I have seen some very compelling art linked to social activism in my time. One such example that comes to mind is penitentiary art done by a lifer, Peter, who killed a policeman. His art was dark and reflected the torturous existence inside those walls and behind the barbed wire.  This always stuck with me.  There is a plethora of examples of art connected to social activism, including graffiti and street art. Art, I would argue, has brought change to our world, sometimes positive and other times negative.  

I have been told by an art teacher a number of years ago, I am a Fauvist. Fauvism is defined: (literal definition: wild beasts) – “Works that emphasized…strong colour over the representational or realistic values retained by Impressionism.” -Wikipedia. Henri Matisse was a Fauvist.

Over time, some images have really moved me and compelled me to paint them. I never quite know where I might be inspired. I paint a lot of villages generally surrounded by lush gardens and/or fields, landscapes and frequently water and waves. I believe, in my head, that is where I live.

Trees of Hope – 2019

Over the years I have painted a few hundred pieces, the vast majority which I have stored in my locker. I have given a few away to family and friends but mostly I’ve always felt I wanted to enjoy my art. Selling my art or giving too much of it away, would cause me to miss my pieces too much. So I keep them.

Sefad – a mystical town in Israel – 2018

I’ve painted my fair share of portraits. They all look sad however and strangely, despite my pursuit of joy, I haven’t figured out how to paint a smile, only grins. Perhaps some of my art reflects the melancholy nature from within me.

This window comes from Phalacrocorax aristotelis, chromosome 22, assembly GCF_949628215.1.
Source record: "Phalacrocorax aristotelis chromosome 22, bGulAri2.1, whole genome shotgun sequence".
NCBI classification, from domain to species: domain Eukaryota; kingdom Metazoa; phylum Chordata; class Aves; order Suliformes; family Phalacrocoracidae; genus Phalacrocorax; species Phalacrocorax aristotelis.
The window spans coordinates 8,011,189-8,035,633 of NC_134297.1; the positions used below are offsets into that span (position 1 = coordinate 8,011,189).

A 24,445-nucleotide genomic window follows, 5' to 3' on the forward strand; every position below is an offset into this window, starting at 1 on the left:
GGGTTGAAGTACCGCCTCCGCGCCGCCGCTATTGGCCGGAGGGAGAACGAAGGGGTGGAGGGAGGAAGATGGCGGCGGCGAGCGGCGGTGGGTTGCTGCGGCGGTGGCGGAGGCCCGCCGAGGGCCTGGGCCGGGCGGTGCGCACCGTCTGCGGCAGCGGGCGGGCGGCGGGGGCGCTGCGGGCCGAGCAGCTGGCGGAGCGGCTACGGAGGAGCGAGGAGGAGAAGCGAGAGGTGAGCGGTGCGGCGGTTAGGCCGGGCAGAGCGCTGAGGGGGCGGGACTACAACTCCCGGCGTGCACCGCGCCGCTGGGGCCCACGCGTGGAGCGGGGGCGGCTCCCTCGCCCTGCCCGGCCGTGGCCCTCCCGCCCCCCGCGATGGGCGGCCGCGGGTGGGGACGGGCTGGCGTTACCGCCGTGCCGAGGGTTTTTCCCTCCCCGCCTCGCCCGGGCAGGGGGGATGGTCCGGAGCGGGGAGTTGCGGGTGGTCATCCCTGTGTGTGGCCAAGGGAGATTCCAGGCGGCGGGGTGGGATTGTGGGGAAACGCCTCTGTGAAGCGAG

My themes and subjects have found their way to canvasses organically, intuitively.  I discovered early I love flowers, trees and forests. One painting I did in the early 2000s, in perhaps a half an hour, was a plant with leaves seeming to hang in the air, blow in the wind. When I looked at it, I felt for a moment I’d figured out art. But then I set about painting again and quickly realized there was much more to unearth.

I stare at the canvass for a lot longer than I paint.  A determination of one singular brush stroke could take an hour or more to figure out. There have been times I’ll look at a picture I’ve painted and cry. At those moments I’ve touched my own soul. For some reason I have a knack for painting eyes, some grey and some green, with much expression. Again, while I have practiced painting eyes ultimately underlined as I am channeling something or someone when I create eyes.

For a while I would lay dead roses down on a canvass and then drip liquid acrylic on them, and then put down a coat of gloss. The affect is magnificent and my sister and brother-in- law, who received one, commented on how it changes colour as the light shines through.

I have used acrylic paints, water paints and oils. I love oils because of their depth of colour. I love my pallet knives as I feel more in control with them. My art is highly textured. I just enjoy slapping oodles of paint on a canvass. There is nothing greater than leaving my art room, staring at my picture from afar and seeing it drenched in yellows, blues, greens and even blacks and browns. I find this exciting. Much of my clothing has paint on it, even some expensive Shabbat suits. Ugh. I once read; the way to know if you’re an artist is by looking at your wardrobe and seeing if it is covered in paint.